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Dateline Mongolia: An American Journalist in Nomad's Land Paperback – October 1, 2006


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Product Details

  • Paperback: 346 pages
  • Publisher: RDR Books; First Edition edition (October 1, 2006)
  • Language: English
  • ISBN-10: 1571431551
  • ISBN-13: 978-1571431554
  • Product Dimensions: 8.4 x 5.5 x 1.1 inches
  • Shipping Weight: 1 pounds
  • Average Customer Review: 4.3 out of 5 stars  See all reviews (12 customer reviews)
  • Amazon Best Sellers Rank: #1,861,973 in Books (See Top 100 in Books)

Editorial Reviews

From the Publisher

Michael Kohn is one of the most talented new travel journalists on the international scene. Known for his Lonely Planet guidebook to Mongolia, Kohn's inside out exploration of this fascinating country is must reading for anyone who wants to understand the future of the Asian continent. Informative, funny, heart breaking and endlessly fascinating, this book is a page turner that invites comparison to the best of Pico Iyer and Bill Bryson.

About the Author

Michael Kohn is the author of Lonely Planet guidebooks to Mongolia, China and Central Asia. He is currently working on a Lonely Planet guide to Mongolia.

More About the Author

Michael Kohn, a freelance journalist and travel writer, is a specialist on Mongolian culture and society. He has written two books and has published many articles on that country. From 1998 to 2000 he served as the resident foreign editor for the Mongol Messenger, a weekly newspaper in Mongolia. Working as editorial director, photographer, writer, layout artist, and advertising manager, Michael kept the paper alive on a shoestring budget. He simultaneously served as a correspondent for international news outlets, including BBC radio, the Associated Press and the South China Morning Post (Hong Kong). In May 1998 he wrote the AP preview article for Madeleine Albright's visit to Mongolia. In the autumn of that year he chronicled the political crisis in Mongolia with a series of articles for the AP. In August 1999 his stories broke the secret visit to Mongolia by the Bogd Lama, a high lama from India banned in Mongolia.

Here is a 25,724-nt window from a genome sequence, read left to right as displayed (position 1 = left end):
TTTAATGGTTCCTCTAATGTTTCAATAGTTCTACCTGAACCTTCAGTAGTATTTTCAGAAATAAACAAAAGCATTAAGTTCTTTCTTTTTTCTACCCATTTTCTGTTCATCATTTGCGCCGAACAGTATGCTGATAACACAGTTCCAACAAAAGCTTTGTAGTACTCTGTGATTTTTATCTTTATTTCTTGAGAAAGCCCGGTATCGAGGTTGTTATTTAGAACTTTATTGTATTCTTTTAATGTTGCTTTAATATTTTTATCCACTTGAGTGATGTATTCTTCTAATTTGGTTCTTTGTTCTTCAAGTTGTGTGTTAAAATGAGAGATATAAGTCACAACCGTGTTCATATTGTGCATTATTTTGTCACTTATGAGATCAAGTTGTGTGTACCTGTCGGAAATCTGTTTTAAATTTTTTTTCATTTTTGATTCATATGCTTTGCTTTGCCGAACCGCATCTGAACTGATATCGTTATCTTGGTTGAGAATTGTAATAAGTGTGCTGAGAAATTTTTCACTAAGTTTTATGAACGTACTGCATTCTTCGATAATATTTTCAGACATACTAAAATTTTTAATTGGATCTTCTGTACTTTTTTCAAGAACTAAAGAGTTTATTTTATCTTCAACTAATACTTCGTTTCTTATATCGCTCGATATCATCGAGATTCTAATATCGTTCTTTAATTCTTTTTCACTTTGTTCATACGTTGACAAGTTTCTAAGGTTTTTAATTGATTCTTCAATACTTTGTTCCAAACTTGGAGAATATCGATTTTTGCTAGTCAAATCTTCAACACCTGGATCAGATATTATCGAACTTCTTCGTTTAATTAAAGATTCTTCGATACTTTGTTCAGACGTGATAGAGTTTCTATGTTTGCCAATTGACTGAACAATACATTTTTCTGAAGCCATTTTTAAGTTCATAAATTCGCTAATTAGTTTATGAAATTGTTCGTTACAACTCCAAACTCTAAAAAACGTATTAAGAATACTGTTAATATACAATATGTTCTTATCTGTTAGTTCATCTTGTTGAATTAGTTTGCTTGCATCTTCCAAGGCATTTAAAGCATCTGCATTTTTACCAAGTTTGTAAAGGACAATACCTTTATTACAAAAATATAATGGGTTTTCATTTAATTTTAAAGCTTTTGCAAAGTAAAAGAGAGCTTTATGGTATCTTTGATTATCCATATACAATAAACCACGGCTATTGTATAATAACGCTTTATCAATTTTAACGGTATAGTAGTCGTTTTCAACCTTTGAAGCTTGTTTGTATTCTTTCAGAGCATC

In the course of these assignments, Michael has interviewed several Mongolian prime ministers and presidents. He has interviewed model Heidi Klum, mountain climber Conrad Anker and Supreme Court Justice Sandra Day O'Connor. Michael also worked with local media outlets in Ulaanbaatar - volunteering his time at the radio station, TV station and School of Journalism. He appeared in a Mongolian film and hosted a weekly talk radio show. In 1999, a story he wrote on poverty attracted the attention of the British embassy, which donated a stove to the family he interviewed. A visiting CNN news crew filmed the handover ceremony.

When not working, he became acquainted with life on the ground by hitchhiking to the most remote corners of Mongolia, spending weeks at a time with nomadic herders. He has traveled to every Mongolian province, trekked alongside Kazakh eagle hunters, run a marathon on the shores of lake Khovsgol and cycled across Mongolia's northern borderlands.

Michael has visited nearly 70 countries, many of them as a researcher for Lonely Planet. The list of guides he has authored or co-authored include China, Russia, Mongolia, Tibet, Central Asia, Israel & The Palestinian Territories, South Africa, Armenia and the Trans-Siberia Railway. Along the way he has reported on conflicts in Kashmir, Afghanistan and Nepal.

Michael received Bachelor of Arts from the University of California at Santa Barbara. He lives in San Francisco with his wife Gail and daughter Molly.

Customer Reviews

4.3 out of 5 stars
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Most Helpful Customer Reviews

5 of 5 people found the following review helpful By P. Voller on March 28, 2007
Format: Paperback
I was sent this book to read and started it in earnest, having not read much travel literature before. I enjoyed it from start to finish. Michael Kohn adopts a very conversational style to tell his story and each episode is told well. He illustrates all the people he met with such detail that by the end you feel you know them and I was heartened to read that he married one of his friends whom he met out there.

Michael tells the story of Mongolia from the cities to the steppes and includes some interesting insights into its political history including its sometimes painful transition from Soviet Communism to a free-market economy. In this reviewer's opinion it made that transition quite well with little of the corruption of the ex-Soviet states to the West.